I will say, however, that Mitchell’s comment is very interesting. I think it’s possible and desirable to teach children multiple languages. One option would be primarily Hebrew or primarily Arabic schools that devote a sufficient amount of time towards cultivating native or near-native fluency in the other language. If all or most citizens understand both languages, then what would be wrong with politicians conducting their business in the language of their choice, while the business of state (laws, passports, reports, speeches, etc.) is produced/archived in both languages.
      .
      The other thing to keep in mind is that one state doesn’t mean one powerful centralized government. A confederation, with two internally autonomous states with open borders and who share a common foreign and monetary policy, is another possibility.

      Reply to Comment
    22. AYLA

      @sinjim–interesting re: the government; I’ve never heard that! And I’m with you re: the languages in schools.
      *
      Mostly, isn’t this kind of brainstorming so much more inspiring than two state solutioning (lines, walls, borders: mine mine mine). This is actually fun, no? The game the whole family can play? (oh, sorry Sinjim. Not a family 😉 ).

      Reply to Comment
    23. Richard Witty

      Sinjim,
      So work for it. Do it in such a way that it is truly mutually just, and not only a remedy for wrongs to Palestinians.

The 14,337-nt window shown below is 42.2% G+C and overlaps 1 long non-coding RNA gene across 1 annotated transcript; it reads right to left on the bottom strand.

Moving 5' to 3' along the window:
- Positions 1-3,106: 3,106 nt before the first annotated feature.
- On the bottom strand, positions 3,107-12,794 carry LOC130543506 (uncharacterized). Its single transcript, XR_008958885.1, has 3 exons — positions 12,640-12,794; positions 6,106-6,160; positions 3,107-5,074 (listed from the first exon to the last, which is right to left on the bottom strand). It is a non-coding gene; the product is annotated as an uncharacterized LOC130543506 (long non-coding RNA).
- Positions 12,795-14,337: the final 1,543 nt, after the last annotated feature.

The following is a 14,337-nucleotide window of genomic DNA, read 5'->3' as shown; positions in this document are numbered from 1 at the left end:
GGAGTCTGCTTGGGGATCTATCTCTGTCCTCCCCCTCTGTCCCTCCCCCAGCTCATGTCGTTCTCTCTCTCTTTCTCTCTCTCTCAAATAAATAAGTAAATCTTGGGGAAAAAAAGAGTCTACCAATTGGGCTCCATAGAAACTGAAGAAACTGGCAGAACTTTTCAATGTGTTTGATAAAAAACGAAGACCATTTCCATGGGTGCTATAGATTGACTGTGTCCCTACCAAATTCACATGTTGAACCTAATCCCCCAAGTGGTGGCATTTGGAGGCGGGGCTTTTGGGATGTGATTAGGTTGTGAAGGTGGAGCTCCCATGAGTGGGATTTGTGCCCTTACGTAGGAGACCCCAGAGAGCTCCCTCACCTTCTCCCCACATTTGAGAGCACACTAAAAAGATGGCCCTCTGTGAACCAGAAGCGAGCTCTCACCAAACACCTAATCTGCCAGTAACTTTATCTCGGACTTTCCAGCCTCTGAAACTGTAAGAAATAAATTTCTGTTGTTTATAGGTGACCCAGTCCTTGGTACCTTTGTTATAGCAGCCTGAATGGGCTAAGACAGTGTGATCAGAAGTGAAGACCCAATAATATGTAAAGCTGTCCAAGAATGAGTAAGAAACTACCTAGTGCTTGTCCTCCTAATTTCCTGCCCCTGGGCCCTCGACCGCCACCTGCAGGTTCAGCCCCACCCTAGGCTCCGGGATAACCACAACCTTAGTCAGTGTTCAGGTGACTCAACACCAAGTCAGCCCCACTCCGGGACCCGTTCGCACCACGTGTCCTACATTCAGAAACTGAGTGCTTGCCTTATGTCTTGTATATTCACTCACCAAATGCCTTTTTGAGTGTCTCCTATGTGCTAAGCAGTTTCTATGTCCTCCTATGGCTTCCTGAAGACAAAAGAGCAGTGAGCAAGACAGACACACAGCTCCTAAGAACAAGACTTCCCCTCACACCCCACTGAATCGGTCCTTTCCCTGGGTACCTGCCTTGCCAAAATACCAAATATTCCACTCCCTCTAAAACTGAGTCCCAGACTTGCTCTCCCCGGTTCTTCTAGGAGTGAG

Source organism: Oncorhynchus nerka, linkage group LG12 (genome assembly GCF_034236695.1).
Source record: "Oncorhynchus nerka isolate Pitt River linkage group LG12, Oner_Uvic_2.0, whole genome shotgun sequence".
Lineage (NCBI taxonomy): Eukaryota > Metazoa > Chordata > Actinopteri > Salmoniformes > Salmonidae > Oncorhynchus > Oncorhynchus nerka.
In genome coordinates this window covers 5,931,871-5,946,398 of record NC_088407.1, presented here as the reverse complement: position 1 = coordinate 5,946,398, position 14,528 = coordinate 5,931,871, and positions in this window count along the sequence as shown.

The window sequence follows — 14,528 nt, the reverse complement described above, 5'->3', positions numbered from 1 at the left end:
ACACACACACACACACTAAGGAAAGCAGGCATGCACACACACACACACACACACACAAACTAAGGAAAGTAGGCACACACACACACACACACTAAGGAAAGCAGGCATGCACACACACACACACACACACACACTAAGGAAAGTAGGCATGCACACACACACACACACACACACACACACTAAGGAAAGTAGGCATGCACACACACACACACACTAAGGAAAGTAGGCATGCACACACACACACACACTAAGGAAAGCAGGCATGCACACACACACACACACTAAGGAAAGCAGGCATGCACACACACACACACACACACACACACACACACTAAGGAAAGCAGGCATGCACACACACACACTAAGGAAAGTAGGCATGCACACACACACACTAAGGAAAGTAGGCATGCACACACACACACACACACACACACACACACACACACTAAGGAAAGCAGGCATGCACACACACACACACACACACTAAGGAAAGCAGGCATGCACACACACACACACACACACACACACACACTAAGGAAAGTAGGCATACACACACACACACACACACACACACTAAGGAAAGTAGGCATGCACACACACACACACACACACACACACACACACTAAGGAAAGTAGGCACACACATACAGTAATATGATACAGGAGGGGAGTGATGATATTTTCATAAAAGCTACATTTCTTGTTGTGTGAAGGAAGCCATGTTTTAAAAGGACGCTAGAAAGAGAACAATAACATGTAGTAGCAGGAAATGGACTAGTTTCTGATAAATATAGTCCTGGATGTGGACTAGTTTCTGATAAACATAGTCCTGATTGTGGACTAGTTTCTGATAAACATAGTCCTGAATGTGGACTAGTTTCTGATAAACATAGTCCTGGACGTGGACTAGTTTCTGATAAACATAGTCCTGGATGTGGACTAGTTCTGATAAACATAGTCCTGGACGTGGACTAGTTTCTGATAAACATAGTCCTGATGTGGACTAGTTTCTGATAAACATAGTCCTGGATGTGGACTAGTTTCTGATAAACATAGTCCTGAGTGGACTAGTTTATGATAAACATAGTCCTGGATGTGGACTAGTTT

Then put it to a vote, so that it can be consented rather than imposed.

      Reply to Comment
    24. Aaron

      Just a reminder that while you’re engaging in this “brainstorming” (Ayla) and “laying down the foundations” (Sinjim) for more than “a few years” (Sinjim again) – apparently a *lot* more than a few years – while you’re patiently laying down these foundations, the OWB movement (Occupy West Bank) is also laying down their foundations, quite literally, for the one-state solution. Maybe they’re working towards that solution unknowingly, but from your point of view and Avrum Burg’s and Ruby Rivlin’s, that’s what they’re doing.
      .
      You’ve probably answered this question lots of times, but this is the first time it’s occurred to me: Since Jews, like Arabs, will have the right to live anywhere they desire west of the Jordan River, what’s wrong with laying down those foundations now, provided it doesn’t involve the theft of private property, driving out existing residents, etc.?

      Reply to Comment
    25. Mitchell Cohen

      “I will say, however, that Mitchell’s comment is very interesting. I think it’s possible and desirable to teach children multiple languages. One option would be primarily Hebrew or primarily Arabic schools that devote a sufficient amount of time towards cultivating native or near-native fluency in the other language. If all or most citizens understand both languages, then what would be wrong with politicians conducting their business in the language of their choice, while the business of state (laws, passports, reports, speeches, etc.) is produced/archived in both languages.” [End of Sinjim]